byron ed

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I followed the links, I heard the interviews, but there was no explanation of what was meant by the phrases "the night they tore ole' Dixie down" or "they didn't have to take the very best."

Who was this "they" being blamed for the destruction of Richmond? It sure wasn't the Federals since it was the retreating Confederates that set the fires on their way out. So "Virgil Caine" and his folks are expressing grief over the war's being lost and Richmond's burning as if the Confederacy and its army had no culpabiity in that, as if their poor condition was caused only by the Union soldiers. Not only that, but the phrase "Virgil quick come see, there goes the Robert E. Lee" refers to a boat that had no connection to Confederate wartime service (other than a nameplate), so why would Virgil and his kin have some sort of emotional Lost Cause connection to it?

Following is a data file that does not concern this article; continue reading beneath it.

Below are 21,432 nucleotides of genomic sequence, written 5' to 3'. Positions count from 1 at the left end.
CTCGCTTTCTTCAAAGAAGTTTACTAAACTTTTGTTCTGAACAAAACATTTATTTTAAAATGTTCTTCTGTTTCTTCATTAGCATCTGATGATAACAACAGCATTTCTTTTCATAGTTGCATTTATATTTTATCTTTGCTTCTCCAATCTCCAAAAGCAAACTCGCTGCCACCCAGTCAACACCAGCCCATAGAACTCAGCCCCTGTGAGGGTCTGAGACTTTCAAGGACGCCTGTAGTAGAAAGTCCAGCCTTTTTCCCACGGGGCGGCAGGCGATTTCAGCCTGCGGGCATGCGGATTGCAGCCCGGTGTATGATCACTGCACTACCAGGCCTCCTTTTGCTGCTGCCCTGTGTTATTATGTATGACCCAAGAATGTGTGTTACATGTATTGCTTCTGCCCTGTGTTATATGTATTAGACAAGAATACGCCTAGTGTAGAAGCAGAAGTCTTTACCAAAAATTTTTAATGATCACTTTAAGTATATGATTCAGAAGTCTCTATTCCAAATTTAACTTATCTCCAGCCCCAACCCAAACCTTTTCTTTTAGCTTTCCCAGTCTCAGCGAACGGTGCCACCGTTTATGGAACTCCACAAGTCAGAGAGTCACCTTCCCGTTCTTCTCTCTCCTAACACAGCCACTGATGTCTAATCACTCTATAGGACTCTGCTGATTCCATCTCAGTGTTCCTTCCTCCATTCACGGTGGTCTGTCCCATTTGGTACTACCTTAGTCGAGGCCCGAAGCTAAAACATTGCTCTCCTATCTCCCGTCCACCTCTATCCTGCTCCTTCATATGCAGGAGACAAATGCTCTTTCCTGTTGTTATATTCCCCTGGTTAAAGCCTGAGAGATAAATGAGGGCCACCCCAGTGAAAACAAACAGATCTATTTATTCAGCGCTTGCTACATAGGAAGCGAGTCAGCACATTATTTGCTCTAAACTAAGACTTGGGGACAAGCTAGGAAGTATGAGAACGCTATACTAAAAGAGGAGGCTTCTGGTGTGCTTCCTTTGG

That's why it was so interesting that a liberal California girl would go on to make the Band's song a big hit, not realizing it was actually a Confederate apologist's lament, and seemingly naive that the Confederacy after all was founded on slavery -- nothing a liberal '60s civil rights songster should be lamenting over. Perhaps she was also naive to the song's Canadian provenance as well, it was not a heart-felt recollection of a legacy U.S. Southerner but -- as pointed out in these interviews -- an attempt to craft a song with a historical roots vibe, a music business decision as much as a heart-rending Southern ode.